CHENEY: Well, I think the danger is enormous. I don't think the president understands it. I look at things like the Rand report that was published a couple months ago that talked about a 58 percent increase in the number of jihadist groups around the world over a three-year period of time. I look at the statements by General Flynn, who's just stepping down as director of the Defense Intelligence Agency, who says over a 10-year period of time, there's been a doubling of the terrorist threat in that part of the world.

The intelligence is there for all to see. There's no question about what's happening. But this president and the people around him refuse to recognize it and certainly refuse to deal with it. The damage that is being done as we talk tonight, Sean, to the American military, is enormous.  They're taking our Army down below levels we haven't seen since Pearl Harbor. They've made major reductions in the Air Force and the Navy.  There was a recent excellent study done by a commission, bipartisan commission, Republican and Democrat alike, studying the long-term trends of the defense budget that basically concludes that there's no way under current circumstances we can execute the national strategy.

So it's a train wreck. And there's one more train wreck every day. It's hard to believe that this president is as ineffective as he clearly is.

HANNITY: Mr. Vice President, we have seen the rise of ISIS, ISIL, throughout the region from Syria-- we lost 4,000 Americans in the Iraq war.  City after city that they freed-- and albeit, it wasn't a perfect democracy, but they were an ally and they were a democracy, an emerging democracy, in Iraq prior to the administration coming into power.

There seems to be two issues that are the foundation for the situation now.  One was when the president drew the red line in the sand with Syria and did nothing after they used chemical weapons, and also the president pulling out training and intelligence for the Iraqi forces.

My question to you is, did ISIS gain control of these areas of Syria, now surrounding Baghdad-- is this all a result of the president's bad policy, the naivete that you discuss?

CHENEY: Well, I think that's part of it. I think he has managed in so many different ways to be ineffective when he responds, to draw the red line in the sand and then never respond to it, to make threats and never act. It's reached the point where I think around the world, people, other leaders see him as weak and ineffective.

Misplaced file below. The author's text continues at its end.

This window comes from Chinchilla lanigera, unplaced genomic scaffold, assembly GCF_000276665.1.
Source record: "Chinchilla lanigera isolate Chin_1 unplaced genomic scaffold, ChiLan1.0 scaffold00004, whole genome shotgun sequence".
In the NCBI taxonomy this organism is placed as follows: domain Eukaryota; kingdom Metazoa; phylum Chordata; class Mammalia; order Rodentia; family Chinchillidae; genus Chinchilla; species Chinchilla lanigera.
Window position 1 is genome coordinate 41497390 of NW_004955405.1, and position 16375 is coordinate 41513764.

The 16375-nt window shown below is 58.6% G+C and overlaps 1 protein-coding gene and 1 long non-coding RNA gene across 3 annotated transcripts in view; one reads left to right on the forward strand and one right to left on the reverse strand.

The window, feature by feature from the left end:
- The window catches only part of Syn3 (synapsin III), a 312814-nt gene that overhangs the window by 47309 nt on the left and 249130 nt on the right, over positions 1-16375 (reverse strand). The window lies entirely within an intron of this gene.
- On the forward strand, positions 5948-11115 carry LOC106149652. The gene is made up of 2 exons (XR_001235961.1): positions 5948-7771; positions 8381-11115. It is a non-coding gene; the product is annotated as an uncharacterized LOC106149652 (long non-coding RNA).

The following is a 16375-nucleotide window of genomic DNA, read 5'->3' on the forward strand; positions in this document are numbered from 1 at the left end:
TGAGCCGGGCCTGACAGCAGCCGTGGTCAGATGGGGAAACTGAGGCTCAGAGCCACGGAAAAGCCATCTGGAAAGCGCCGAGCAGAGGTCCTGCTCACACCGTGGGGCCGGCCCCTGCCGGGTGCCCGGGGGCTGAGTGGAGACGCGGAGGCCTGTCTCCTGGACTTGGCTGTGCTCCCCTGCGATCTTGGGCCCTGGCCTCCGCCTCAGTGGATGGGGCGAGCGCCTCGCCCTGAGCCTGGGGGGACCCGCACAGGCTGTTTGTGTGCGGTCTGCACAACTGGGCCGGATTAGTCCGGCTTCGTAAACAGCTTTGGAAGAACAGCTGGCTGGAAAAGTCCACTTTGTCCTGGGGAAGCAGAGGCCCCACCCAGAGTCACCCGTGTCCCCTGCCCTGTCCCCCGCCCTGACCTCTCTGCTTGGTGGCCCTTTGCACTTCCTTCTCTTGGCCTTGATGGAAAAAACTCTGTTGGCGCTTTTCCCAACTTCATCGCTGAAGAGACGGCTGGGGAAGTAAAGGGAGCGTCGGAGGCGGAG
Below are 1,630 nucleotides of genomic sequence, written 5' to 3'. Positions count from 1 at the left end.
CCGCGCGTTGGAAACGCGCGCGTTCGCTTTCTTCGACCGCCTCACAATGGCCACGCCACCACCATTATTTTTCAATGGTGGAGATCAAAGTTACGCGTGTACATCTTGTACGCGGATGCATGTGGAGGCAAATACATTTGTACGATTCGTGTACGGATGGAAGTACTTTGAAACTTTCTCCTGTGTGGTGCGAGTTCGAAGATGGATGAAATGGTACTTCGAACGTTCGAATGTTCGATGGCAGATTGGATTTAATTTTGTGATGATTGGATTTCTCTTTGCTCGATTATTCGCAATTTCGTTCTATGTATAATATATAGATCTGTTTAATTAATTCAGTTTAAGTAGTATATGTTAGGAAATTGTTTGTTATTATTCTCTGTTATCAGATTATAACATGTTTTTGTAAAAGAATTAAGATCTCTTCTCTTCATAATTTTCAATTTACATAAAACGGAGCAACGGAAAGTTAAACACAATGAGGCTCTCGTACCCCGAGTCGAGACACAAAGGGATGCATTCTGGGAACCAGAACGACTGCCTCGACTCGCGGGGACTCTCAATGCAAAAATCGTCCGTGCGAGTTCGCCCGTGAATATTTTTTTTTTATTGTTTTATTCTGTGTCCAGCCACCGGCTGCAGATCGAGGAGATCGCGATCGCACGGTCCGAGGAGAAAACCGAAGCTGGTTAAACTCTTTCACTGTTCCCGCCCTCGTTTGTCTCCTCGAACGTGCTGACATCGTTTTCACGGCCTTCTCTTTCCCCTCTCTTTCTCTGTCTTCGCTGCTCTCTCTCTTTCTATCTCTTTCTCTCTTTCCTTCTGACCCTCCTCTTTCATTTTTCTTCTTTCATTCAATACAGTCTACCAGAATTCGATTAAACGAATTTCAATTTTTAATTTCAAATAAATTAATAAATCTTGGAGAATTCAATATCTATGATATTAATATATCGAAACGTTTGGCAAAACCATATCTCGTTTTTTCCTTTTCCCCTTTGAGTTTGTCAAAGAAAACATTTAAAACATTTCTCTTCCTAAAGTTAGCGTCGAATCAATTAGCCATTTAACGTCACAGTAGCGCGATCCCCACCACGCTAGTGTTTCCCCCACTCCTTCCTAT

We've seen it in terms of Putin's actions in Crimea and the Ukraine. We've seen it in what China's trying to do in the South China Sea. There is no question but what he is viewed as perhaps the weakest president of my lifetime and that he doesn't have a clue about what needs to be done, and he is viscerally opposed to the use of military force.

We've had a bipartisan agreement, consensus, if you will, Republican and Democrat, since the end of World War II that the world's a safer place when the United States is actively and aggressively leading, when we have a strong military and we provide the kind of leadership that the world needs to deal with these crises.

HANNITY: Can I ask you-- 

CHENEY: Barack Obama doesn't believe that. Barack Obama doesn't believe that. He's the first in a chain of presidents going back to Harry Truman of either party that simply refuses to recognize the reality of the world we live in.

HANNITY: With that said, I'm not sure America has the appetite. You know, all those cities that Americans fought and died for in Iraq now, ISIS is controlling many of them-- you know, what should be done if the country doesn't have an appetite for war? And sort of-- I want your answer viewed through the prism that you think something horrific is likely to happen worse than 9/11 in the next 10 years.

CHENEY: Well, I think the question of lack of desire for war-- I think that's a general proposition for the American people. We're basically a peaceful, democratically elected governments. We periodically have to use military force, and you've got to explain to the American people why that's necessary, what the dangers are, what the objects are, what the objectives are.

It's leadership, and Barack Obama's not providing it. Of course, it's difficult to persuade the American people that we ought to send our sons and daughters off to fight a war. But sometimes, it's absolutely necessary. And that's why we have presidents. And that's why they have the authority as commander-in-chief to make those decisions and why those of us who are involved need to do everything we can to support them and support our troops in the field.